You can also use the dysbiosis risk checklist provided by Ghannoum (see the bottom of the article). Note that it’s not meant to diagnose an issue and just because you’re at higher risk doesn’t mean you have it now. “You may have suffered from microbiome imbalance in the past that’s now resolved,” he says. For instance, if you were born by C-section and were on antibiotics as a child, you may have not have had as diverse or robust a microbiome, but if you’ve lived healthy for many years, you may have overcome that microbiome imbalance.

If you don’t get this type of overgrowth under control, you can suffer yeast-related health issues like athlete’s foot, thrush, and vaginitis. Candida can also cause or worsen many other health issues like antibiotic-associated diarrhea, IBD and possibly IBS, Candida arthritis, allergies, inflammation in the gastrointestinal tract, and serious infections like those on the skin and in the kidneys, Ghannoum says.

How to improve your gut health

Because so much of Candida overgrowth depends on what you put in your mouth, making dietary changes is your first step to getting that gut in balance. The obvious switch? Cut your sugar intake and avoid fruit juices, which have similar amounts of sugar as soda, Teitelbaum says. Instead of drinking the fruit juice, eat the whole fruit so choose oranges over orange juice, for instance.

Along with all sugar (although Ghannoum notes that maple syrup and honey may have benefits for the gut), avoid alcohol. And if you’re not yet fully plant-based, ditch high-fat red meat, processed meat, and full-fat dairy products.

Then load your diet with polyphenols, which you can find in vegetables, fruits, nuts and seeds. “Polyphenols feed the bacteria that keeps Candida under control,” Ghannoum says. At the same time, increase plant-based proteins and fats and make sure you’re eating plenty of anti-inflammatory foods, especially cruciferous vegetables. Ginger, turmeric, deglychrrhizinated licorice, and marshmallow root can also help fight inflammation.

Foods to boost microbiome health

What Ghannoum calls “microbiome power foods” should also be part of your diet. They include green tea, sweet potatoes, pistachios, onions, brown rice, mushrooms, and fermented foods. Just don’t overdo the carbohydrates or excessive carbs could wind up feeding Candida. Instead, stick with one serving of whole-food carbs at each meal.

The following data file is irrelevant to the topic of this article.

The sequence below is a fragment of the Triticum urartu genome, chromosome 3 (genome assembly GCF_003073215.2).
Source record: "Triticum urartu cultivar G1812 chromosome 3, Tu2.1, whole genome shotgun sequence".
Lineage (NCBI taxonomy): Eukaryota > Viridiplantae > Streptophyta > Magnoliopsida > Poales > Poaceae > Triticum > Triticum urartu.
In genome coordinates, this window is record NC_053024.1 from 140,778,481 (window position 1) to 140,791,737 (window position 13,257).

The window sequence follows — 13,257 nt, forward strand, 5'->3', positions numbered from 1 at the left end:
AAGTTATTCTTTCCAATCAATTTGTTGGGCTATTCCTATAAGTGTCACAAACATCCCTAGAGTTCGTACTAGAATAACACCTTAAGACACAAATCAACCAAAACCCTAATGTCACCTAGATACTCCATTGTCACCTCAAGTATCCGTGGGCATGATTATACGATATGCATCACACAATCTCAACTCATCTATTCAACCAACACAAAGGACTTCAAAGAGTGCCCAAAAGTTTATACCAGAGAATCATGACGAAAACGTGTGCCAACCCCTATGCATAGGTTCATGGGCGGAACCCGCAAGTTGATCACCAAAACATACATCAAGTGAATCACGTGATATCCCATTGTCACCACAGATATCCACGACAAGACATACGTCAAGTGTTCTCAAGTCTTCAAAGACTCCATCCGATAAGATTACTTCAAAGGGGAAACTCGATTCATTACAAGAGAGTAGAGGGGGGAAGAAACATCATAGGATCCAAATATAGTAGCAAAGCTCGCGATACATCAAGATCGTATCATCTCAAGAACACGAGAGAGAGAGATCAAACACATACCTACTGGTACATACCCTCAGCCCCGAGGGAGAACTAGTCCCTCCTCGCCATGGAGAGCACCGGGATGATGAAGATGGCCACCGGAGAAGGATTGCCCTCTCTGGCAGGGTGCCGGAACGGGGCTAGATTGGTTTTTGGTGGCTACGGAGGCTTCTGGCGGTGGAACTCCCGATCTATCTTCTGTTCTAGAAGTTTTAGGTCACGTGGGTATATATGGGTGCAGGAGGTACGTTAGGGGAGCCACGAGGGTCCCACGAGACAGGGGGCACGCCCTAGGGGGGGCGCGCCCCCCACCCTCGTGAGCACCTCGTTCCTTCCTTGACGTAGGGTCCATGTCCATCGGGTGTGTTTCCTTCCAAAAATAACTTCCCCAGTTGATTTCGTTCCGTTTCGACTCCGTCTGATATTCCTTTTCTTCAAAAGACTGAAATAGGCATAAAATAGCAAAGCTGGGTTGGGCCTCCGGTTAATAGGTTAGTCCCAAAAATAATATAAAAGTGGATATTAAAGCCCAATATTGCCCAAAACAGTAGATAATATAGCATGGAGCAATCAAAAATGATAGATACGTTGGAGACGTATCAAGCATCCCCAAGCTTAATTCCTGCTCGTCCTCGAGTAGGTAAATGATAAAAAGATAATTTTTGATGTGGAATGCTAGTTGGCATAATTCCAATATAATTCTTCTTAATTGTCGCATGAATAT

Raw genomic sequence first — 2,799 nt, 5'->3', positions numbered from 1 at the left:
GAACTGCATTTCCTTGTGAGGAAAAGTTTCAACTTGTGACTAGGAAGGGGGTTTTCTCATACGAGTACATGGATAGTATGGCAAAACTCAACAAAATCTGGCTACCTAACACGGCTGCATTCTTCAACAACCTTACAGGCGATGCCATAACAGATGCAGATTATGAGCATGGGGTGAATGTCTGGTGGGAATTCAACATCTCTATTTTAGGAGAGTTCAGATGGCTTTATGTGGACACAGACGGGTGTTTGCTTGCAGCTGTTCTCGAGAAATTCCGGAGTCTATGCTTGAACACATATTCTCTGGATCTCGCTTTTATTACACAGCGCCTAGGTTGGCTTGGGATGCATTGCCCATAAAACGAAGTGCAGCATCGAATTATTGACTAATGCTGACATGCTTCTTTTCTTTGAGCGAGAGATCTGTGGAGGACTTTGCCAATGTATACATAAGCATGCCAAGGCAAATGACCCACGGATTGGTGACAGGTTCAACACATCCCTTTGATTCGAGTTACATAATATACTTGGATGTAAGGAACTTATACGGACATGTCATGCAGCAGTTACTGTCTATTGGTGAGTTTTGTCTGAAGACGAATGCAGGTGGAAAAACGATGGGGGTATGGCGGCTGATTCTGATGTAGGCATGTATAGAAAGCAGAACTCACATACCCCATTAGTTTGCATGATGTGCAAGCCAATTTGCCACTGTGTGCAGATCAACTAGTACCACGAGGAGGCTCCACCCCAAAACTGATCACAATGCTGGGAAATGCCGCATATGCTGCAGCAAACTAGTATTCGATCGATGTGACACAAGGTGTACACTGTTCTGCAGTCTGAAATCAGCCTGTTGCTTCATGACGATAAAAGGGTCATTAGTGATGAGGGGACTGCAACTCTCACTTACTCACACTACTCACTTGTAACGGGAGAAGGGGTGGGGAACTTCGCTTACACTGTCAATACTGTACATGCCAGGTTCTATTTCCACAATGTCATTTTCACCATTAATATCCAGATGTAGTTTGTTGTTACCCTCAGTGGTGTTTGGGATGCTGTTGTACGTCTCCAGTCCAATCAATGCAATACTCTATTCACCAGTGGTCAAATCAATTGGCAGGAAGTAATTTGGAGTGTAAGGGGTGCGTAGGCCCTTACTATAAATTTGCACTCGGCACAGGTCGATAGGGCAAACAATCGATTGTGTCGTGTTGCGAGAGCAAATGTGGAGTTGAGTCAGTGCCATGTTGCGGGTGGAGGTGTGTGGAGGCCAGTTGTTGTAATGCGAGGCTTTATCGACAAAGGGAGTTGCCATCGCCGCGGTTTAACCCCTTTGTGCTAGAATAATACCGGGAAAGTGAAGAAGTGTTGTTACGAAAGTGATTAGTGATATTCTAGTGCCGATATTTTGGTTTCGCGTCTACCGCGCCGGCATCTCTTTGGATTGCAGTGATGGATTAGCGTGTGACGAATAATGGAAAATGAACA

Supplements may even help. Ghannoum recommends three: A multivitamin; probiotic with S. boulardi, a fungal strain that works to balance Candida levels and support overall microbiome health; and anti-fungal supplements, notably those that include garlic, polyphenols and grapeseed extract.

And of course, you’ll need to make some lifestyle changes. Get that stress under control, and while it’s impossible to avoid all antibiotics, avoid unnecessary ones, which can open the door for Candida excess, Ghannoum says. Although you shouldn’t go against your doctor’s advice, always ask if an antibiotic is truly necessary.

With all of these strategies in place, you can expect to see changes in any symptoms you’re having within two to four weeks.

Dysbiosis (gut bacteria imbalance) risk checklist

Use this checklist created by Ghannoum to determine if you’re at greater risk for dysbiosis. The more questions you answer 'yes' to, the higher your risk for dysbiosis may be. As always, consult your healthcare professional to learn more.

  1. Were you a C- section baby?
  2. Were you ever hospitalized as a child?
  3. Were you fed with a bottle rather than breastfed?
  4. Did you have colic as a baby?
  5. Did you take antibiotics multiple times as a child?
  6. Did you grow up in a home without any animals?
  7. Did you grow up in an exceptionally clean, hygienic environment?
  8. Did your family always use a dishwasher rather than washing dishes by hand?
  9. Have you taken antibiotics multiple times as an adult?
  10. Did you ever have a C. difficile infection?
  11. Do you or did you ever have asthma and/or allergies?
  12. Do you have a diagnosed autoimmune disease, such as Crohn’s disease, ulcerative colitis, rheumatoid arthritis, lupus, psoriasis, or celiac disease?
  13. Are you or were you ever very overweight?
  14. Do you eat a high-sugar diet?
  15. Are you under a lot of stress for prolonged periods of time?
  16. Would you describe yourself as mostly sedentary during the day (like working at a desk or spending many hours at home sitting)?
  17. Are you over 50 years old?